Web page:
China Drills Into Africa with $5.4 Billion Investment

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By Mike Caggeso
Associate Editor

An overwhelming majority of South Africa's Standard Bank Group Ltd. (JNB:SBK) shareholders approved the sale of 20% of the bank's assets to state-owned Industrial and Commercial Bank of China Ltd. (HKG:1398) – a $5.4 billion purchase, making it China's largest overseas investment.

More than 95% of Standard Bank shareholders approved the sale of new shares at 104.58 rand ($15.32) per share and the sale of existing shares at 136 rand ($19.92) per share to ICBC, Reuters reported. The banks made the deal in late October, but shareholders hadn't given it the rubber stamp until now.

Standard Bank is Africa's largest lender, servicing 18 sub-Saharan countries. Meanwhile, ICBC is the world's largest bank by market value.

"This agreement is definitely of economic interest to both parties, as well as a catalyst to cement the economic and trade ties between China and Africa," ICBC chairman Jiang Jianqing said in an October statement.

China's Interest in Africa

African Business reports that trade between Africa and China grew at a rate of 40% a year since 2001. Last year, bilateral trade between the two was $50 billion.

While China has initiated trade with Africa in a wide range of sectors, its principle interest seems to be oil. China is growing at record rates and it needs commodities to sustain its pace. Sub-Saharan Africa has scores of oil and mineral reserves, and those reserves are in countries in dire need of infrastructure to elevate their economies and public image, above that of abject poverty.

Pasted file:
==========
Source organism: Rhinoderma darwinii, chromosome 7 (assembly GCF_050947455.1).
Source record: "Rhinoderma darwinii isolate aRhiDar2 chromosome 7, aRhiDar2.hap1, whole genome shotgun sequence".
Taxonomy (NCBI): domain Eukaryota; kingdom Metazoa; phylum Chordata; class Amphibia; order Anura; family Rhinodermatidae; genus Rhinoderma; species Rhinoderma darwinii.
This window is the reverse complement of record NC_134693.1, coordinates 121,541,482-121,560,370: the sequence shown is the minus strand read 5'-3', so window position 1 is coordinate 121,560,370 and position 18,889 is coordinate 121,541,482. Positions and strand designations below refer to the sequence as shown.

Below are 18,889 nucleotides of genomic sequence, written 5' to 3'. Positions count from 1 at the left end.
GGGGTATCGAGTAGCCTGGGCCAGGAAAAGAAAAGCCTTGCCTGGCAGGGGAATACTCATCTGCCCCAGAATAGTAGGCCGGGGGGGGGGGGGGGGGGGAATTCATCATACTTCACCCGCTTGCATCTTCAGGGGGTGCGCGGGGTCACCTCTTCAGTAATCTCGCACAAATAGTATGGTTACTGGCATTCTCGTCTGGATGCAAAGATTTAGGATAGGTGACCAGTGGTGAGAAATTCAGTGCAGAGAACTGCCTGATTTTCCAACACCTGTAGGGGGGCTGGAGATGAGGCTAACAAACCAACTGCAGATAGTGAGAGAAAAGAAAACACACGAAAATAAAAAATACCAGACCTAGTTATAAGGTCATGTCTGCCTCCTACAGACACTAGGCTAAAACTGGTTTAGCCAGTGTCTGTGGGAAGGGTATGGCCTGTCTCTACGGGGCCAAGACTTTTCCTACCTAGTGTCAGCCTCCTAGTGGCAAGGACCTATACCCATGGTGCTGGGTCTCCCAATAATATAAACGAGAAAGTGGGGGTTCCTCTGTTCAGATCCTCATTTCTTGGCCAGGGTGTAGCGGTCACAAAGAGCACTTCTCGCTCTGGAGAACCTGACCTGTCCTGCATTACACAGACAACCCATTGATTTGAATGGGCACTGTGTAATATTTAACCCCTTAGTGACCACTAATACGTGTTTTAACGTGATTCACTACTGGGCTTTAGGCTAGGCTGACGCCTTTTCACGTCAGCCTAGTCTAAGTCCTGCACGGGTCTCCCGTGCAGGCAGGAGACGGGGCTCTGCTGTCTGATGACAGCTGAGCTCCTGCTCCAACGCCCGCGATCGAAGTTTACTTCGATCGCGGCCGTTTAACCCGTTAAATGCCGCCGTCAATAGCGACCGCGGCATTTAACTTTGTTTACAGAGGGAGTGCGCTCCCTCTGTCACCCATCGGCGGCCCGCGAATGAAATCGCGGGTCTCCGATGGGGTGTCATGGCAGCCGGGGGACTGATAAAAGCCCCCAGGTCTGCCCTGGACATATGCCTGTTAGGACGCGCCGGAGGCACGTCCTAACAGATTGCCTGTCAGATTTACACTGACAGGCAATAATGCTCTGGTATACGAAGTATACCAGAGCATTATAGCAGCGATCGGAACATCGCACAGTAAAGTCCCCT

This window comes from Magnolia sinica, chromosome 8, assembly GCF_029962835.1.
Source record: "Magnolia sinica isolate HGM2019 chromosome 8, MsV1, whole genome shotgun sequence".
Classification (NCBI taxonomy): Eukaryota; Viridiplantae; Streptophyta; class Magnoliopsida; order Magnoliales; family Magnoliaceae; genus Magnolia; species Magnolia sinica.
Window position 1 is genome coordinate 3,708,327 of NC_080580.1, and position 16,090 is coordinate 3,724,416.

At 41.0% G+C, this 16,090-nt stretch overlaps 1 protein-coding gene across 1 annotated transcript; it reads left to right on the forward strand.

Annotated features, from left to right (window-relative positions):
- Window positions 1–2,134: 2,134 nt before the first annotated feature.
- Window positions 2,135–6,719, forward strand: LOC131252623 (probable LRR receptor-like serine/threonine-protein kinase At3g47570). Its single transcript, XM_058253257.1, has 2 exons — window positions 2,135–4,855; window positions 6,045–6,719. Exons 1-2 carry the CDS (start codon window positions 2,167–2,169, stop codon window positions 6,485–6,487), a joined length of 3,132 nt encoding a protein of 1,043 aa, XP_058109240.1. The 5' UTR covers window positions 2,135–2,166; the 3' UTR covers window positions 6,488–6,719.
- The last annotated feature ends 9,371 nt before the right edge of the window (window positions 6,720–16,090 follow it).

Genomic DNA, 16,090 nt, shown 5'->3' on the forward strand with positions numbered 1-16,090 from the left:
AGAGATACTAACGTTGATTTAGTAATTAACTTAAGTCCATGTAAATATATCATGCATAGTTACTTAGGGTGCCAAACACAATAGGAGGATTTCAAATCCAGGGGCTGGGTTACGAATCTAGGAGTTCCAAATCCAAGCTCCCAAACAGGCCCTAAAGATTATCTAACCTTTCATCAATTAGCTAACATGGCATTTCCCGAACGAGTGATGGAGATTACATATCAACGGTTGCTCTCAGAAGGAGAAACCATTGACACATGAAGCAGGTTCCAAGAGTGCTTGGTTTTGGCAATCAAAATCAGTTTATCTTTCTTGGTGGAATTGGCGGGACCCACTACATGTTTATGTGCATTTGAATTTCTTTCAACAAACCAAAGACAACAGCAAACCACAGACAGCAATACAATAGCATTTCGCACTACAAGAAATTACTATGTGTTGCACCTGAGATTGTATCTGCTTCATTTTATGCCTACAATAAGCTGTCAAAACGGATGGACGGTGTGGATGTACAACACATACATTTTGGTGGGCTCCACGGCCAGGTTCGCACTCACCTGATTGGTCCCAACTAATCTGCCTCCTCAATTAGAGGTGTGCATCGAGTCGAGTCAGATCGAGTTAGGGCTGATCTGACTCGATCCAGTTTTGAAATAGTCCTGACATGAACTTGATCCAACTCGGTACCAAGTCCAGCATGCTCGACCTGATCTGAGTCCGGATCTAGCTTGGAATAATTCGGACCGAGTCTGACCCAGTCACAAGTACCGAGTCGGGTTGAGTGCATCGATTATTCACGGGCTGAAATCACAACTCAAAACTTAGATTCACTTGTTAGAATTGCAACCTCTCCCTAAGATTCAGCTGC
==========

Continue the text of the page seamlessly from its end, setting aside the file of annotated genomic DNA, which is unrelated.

Already, 14% of China's oil imports come from Angola. About 60% of Sudan's oil goes to China. The copper industries of Zambia and the Congo are flush with Chinese investments, as are the timber industries of Cameroon, Mozambique and Liberia.

This latest deal aligns China's government with the largest bank in Africa, paving an inroad to the long-term, commodity-driven economic growth economists are calling for – beginning with a joint $1 billion global mining fund to invest in natural-resource projects between the two banks, Bloomberg reported.

In real terms, China's government will get a piece of every new loan, every ATM fee, every credit card, etc. taken from Standard Bank.

And Standard Bank is doing its best to invest its latest mountain of cash into areas of growth:

"We will try to keep almost all the money that we can outside of South Africa because it is earmarked for growth in Africa and growth outside of Africa," Jacko Maree, Standard Bank CEO, told Reuters.

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